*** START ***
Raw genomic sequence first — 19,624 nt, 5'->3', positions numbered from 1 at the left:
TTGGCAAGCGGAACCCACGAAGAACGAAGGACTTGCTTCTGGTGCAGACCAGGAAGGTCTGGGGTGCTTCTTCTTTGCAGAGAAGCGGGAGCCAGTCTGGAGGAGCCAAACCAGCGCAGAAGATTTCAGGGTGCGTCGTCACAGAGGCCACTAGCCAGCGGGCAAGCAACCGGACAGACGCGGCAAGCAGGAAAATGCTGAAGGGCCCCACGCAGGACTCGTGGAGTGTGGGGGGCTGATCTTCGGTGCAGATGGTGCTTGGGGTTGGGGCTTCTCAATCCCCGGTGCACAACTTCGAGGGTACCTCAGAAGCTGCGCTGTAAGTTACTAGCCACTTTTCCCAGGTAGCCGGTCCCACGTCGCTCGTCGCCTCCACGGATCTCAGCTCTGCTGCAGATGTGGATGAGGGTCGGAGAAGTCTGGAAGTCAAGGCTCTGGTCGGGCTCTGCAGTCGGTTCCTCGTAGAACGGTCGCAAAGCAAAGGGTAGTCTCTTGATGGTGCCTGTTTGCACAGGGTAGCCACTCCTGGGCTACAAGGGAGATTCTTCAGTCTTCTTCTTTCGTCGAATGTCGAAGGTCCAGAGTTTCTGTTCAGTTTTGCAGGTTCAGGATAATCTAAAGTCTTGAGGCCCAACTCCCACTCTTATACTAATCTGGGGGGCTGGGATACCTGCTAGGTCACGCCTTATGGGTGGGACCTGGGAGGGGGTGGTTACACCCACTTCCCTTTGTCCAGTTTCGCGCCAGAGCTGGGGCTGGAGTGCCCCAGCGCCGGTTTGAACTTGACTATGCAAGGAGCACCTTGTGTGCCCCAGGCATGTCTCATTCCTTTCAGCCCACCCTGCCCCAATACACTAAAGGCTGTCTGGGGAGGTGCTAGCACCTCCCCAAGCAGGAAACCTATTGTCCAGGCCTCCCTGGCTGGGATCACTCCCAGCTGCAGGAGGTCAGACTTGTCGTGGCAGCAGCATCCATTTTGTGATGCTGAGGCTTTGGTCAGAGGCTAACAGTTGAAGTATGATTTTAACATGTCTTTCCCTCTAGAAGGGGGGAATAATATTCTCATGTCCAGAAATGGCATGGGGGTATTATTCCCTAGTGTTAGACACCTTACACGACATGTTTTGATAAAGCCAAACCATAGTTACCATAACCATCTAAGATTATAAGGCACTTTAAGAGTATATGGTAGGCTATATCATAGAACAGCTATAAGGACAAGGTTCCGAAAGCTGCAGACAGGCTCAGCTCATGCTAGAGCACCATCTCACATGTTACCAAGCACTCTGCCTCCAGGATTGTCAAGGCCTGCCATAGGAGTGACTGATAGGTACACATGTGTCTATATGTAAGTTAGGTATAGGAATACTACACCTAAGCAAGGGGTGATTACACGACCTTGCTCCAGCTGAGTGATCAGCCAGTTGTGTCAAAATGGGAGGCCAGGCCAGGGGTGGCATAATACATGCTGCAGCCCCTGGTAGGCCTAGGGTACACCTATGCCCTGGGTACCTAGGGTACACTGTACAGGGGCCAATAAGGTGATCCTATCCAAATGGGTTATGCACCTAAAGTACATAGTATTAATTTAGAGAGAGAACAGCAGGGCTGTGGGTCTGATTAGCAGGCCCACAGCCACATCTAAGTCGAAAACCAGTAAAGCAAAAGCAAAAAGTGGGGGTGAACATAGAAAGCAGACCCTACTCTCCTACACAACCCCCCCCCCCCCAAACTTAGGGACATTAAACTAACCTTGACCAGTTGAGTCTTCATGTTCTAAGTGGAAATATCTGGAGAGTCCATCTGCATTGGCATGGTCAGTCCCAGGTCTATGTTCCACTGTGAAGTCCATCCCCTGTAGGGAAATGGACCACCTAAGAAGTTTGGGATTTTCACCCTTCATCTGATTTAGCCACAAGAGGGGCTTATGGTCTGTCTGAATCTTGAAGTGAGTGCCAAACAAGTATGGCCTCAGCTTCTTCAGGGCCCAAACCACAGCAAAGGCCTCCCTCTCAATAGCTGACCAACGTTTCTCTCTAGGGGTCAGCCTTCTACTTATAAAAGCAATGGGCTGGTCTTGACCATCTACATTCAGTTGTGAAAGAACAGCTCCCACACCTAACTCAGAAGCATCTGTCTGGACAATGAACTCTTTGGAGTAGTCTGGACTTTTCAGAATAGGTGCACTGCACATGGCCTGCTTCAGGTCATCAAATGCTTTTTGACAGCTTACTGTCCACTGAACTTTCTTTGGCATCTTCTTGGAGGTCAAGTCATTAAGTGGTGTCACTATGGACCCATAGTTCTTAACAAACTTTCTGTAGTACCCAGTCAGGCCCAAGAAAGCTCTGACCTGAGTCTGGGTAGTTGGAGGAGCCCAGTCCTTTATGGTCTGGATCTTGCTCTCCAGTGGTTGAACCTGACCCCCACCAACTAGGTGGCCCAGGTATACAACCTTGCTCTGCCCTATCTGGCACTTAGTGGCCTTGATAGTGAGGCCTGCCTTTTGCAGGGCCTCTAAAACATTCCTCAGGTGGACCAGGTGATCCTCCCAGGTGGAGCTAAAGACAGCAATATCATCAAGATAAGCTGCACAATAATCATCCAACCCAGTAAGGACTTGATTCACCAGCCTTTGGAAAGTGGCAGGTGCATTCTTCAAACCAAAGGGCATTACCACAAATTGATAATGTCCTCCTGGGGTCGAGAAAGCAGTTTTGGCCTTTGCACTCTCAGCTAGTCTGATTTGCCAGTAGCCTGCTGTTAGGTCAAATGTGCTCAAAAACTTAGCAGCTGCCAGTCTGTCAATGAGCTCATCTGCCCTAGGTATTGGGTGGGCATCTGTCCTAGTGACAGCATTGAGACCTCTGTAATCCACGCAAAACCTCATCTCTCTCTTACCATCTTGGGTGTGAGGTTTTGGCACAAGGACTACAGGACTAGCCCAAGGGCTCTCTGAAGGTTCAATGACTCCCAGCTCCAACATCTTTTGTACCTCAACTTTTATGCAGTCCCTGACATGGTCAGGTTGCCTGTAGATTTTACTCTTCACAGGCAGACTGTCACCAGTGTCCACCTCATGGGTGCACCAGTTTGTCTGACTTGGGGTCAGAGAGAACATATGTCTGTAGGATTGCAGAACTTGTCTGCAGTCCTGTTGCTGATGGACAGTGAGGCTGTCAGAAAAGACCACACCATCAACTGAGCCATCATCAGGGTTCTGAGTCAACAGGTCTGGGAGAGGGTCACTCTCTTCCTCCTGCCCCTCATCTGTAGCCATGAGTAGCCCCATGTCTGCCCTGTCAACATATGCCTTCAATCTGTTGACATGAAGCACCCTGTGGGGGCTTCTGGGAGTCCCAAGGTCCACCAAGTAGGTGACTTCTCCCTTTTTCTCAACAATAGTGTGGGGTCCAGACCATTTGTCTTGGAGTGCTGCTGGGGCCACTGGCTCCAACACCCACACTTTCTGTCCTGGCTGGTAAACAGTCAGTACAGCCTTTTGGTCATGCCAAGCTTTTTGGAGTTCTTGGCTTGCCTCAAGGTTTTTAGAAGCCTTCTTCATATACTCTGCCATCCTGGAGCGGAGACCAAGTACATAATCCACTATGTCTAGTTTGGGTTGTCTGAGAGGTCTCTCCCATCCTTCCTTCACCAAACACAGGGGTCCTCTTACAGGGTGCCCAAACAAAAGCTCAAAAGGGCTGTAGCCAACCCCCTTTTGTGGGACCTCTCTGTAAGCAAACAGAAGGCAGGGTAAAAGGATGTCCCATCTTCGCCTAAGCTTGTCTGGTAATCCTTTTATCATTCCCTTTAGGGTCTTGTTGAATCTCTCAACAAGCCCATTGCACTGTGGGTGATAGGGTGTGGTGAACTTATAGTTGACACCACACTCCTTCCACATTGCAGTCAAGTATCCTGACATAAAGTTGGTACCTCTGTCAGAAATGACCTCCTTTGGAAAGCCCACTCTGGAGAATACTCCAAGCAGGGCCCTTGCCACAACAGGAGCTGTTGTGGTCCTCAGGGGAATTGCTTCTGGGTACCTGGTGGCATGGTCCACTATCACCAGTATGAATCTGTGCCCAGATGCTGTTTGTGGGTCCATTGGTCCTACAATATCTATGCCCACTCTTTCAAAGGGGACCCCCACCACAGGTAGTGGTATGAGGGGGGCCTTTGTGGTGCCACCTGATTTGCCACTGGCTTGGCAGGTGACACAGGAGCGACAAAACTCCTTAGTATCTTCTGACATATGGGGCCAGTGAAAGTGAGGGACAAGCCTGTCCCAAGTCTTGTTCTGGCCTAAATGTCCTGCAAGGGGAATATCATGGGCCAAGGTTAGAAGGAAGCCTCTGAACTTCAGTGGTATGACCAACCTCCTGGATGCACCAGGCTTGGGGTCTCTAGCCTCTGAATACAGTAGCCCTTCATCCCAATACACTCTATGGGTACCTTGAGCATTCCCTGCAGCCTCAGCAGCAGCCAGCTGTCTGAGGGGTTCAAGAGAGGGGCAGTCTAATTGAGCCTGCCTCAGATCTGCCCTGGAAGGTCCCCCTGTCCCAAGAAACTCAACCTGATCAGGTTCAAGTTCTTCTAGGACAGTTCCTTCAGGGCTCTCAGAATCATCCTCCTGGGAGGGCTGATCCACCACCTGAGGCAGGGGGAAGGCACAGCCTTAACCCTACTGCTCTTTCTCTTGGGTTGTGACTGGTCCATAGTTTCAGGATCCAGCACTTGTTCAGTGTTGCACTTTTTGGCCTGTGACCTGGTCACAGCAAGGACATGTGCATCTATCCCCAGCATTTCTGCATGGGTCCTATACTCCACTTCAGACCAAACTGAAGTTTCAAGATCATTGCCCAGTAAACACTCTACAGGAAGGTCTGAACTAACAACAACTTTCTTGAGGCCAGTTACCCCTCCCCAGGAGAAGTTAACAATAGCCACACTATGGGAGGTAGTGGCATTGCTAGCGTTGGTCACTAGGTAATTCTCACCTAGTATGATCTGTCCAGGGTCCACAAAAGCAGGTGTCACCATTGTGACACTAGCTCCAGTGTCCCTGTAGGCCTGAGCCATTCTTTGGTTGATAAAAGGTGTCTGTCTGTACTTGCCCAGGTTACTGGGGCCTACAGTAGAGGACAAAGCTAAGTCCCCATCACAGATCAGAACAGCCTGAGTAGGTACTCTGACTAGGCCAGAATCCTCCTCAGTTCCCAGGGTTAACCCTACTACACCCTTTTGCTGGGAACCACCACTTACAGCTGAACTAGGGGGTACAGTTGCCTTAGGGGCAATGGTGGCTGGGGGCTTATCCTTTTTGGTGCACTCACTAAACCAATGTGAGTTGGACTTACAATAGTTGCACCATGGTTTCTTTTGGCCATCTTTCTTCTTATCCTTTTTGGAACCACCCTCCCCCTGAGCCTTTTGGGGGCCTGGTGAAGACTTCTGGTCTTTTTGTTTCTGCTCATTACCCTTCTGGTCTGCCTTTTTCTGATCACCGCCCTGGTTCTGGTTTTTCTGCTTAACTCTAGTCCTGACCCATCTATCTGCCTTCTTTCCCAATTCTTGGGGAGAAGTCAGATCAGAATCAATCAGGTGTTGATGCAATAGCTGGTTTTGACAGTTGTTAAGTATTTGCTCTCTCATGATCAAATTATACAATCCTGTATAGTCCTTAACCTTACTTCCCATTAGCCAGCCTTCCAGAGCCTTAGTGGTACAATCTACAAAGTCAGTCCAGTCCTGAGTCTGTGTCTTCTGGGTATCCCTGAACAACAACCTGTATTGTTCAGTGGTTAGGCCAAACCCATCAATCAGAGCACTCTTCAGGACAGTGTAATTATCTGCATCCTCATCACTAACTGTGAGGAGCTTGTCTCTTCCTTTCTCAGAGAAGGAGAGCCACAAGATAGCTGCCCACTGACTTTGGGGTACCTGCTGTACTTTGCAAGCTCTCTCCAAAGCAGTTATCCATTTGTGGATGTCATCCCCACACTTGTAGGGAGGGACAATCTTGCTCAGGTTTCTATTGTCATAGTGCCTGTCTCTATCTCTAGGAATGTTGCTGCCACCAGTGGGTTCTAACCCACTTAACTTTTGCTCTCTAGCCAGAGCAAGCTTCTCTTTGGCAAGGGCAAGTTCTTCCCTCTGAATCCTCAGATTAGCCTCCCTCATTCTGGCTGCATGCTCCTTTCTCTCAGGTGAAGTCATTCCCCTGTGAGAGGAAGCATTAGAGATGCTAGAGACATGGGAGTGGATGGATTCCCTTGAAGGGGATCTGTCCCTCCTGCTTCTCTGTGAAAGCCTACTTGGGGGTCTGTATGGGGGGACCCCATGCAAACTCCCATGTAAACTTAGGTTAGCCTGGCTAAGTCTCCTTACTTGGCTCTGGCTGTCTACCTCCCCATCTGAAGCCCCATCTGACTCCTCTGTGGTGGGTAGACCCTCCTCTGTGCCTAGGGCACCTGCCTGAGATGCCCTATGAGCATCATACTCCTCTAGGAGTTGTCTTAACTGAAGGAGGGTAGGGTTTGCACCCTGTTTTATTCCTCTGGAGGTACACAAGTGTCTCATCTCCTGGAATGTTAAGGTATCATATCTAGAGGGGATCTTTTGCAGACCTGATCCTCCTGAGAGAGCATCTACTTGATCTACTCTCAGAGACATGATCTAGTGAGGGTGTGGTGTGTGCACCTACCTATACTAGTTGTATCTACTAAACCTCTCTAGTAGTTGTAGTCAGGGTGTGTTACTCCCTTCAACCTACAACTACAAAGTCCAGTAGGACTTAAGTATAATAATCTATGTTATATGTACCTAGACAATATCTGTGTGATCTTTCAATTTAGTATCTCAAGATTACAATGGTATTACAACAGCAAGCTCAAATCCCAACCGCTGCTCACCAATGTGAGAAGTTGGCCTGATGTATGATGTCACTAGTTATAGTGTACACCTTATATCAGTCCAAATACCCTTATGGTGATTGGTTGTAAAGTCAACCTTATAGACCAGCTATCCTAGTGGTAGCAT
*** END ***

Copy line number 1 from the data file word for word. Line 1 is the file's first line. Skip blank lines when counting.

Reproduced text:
Raw genomic sequence first — 19,624 nt, 5'->3', positions numbered from 1 at the left: